Deb Haaland’s confirmation as secretary of the Department of Interior is a step towards dismantling the doctrine of discovery, a pivotal but perhaps little-known specter from Christianity that allowed and encouraged the colonization and the commodification of the lands we reside on now. She is the first Native American to lead the Department of the Interior and a voice that can counter that narrative of suppression. Her voice brings a fresh viewpoint of how we can refocus our relationship with each other and the land.
The doctrine of discovery, first put forth by the church in the 15th century, attempted to provide a theological and legal justification for both the seizure of lands not in the hands of Christians and for the slave trade. With centuries-long, worldwide horrific consequences from the implementation of this doctrine, Christians must take responsibility and lead in the efforts of reconciliation. The doctrine of discovery led to both the exploitation of entire peoples and to the unraveling of our relationship with the land, resulting in an increase in pollution and degradation. It wasn’t only the land that was taken, it was the health of the land as well. And so, the process of healing the relationship between peoples and between the Earth and people is a project that all of us, not only Christians, need to participate in.
Recognizing its devastating consequences to a whole community of people — through cultural and spiritual extermination — several Christian denominations repudiated the doctrine of discovery beginning in the 2010s. Denominations such as the Presbyterian Church USA, United Methodist Church, Episcopal Church and Evangelical Lutheran Church in America began efforts to unravel this doctrine within their own organizations and to find ways to offer healing to indigenous communities. The common thread in their institutional journeys of healing has been deep listening to indigenous voices previously muted.
This listening ear is important to all of us as we seek to heal our nation and right past wrongs. But healing cannot happen through goodwill alone. It must be centered in the wisdom and leadership of the very people who fell prey to the doctrine in the first place.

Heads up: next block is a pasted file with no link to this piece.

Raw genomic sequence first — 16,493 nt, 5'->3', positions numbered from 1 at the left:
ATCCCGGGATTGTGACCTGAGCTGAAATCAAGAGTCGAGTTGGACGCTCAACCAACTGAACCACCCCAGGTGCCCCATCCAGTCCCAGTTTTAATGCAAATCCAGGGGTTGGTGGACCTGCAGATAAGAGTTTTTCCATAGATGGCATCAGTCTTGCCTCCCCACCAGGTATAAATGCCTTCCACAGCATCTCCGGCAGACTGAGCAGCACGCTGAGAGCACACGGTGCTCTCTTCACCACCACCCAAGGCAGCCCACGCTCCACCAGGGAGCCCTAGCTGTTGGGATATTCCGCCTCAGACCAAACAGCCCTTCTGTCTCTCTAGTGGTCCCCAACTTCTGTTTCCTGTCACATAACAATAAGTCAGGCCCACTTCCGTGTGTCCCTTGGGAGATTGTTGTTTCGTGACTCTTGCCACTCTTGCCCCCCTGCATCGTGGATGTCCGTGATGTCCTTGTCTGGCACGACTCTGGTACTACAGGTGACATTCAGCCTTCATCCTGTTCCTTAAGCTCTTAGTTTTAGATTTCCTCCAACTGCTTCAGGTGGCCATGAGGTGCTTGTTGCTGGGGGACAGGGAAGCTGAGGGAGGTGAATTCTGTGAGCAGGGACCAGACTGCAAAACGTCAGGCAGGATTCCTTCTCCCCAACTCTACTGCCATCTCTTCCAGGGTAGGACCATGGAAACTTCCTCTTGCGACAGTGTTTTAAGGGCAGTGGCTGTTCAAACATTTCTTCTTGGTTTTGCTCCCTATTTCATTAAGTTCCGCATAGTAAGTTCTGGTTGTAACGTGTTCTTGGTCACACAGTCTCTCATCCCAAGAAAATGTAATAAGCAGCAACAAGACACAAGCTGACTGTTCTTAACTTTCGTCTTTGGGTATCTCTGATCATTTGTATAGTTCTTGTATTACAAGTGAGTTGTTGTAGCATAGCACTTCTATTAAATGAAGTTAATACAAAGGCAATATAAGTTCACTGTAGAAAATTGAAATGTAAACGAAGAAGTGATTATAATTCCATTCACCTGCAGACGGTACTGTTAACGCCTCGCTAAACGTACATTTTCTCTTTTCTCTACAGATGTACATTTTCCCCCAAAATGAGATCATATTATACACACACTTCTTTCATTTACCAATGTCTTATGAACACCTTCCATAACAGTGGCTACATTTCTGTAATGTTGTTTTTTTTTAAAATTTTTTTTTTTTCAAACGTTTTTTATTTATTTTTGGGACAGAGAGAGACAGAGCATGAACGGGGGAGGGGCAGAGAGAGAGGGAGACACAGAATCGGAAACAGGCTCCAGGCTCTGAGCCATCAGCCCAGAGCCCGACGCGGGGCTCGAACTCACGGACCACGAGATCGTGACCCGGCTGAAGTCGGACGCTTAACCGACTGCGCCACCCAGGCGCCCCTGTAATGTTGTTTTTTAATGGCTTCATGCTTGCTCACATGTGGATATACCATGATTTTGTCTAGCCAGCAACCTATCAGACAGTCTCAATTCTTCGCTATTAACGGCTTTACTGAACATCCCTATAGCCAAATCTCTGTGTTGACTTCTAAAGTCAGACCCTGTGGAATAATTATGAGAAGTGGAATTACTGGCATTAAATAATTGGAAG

The healing actions needed rest within communities but also with agencies such as the Department of Interior, which has an outsized role in the United States regarding land stewardship. This responsibility justifies the imperative to have someone lead the agency who can reposition how we relate with the land and one another and thus begin to untangle the injustices performed under the doctrine of discovery. Haaland offers such leadership through her own experiences and membership within the indigenous community.
The work of conservation centered in indigenous wisdom that puts a premium on a healthy relationship with the land is often the most transformative and can benefit our nation. Conservation and environmental stewardship should not be viewed as a transaction producing a commodity but as an interactional alliance. This is the work that the Department of the Interior can enter under Haaland’s tenure.
Which makes the fact that Haaland’s views regarding conservation were labeled as “extreme” by some members of Congress ill-informed. The time has long passed for us to follow the voices as usual. Views that are centered on the status quo regarding the environment have led us down a path that has fueled a climate crisis, negatively impacted human health and either stoked the flames of injustice or, perhaps worse, ignored the injustice altogether. We should view this as an opportunity to gain wisdom from a vocal proponent of land conservation seated within an indigenous perspective.
As Christians grapple with how to dismantle the doctrine of discovery in their own contexts, it leads us all to move beyond the vision of ourselves as conquerors to one of collaborators and land stewards. In that same vein, we should insist that the Department of the Interior do the same.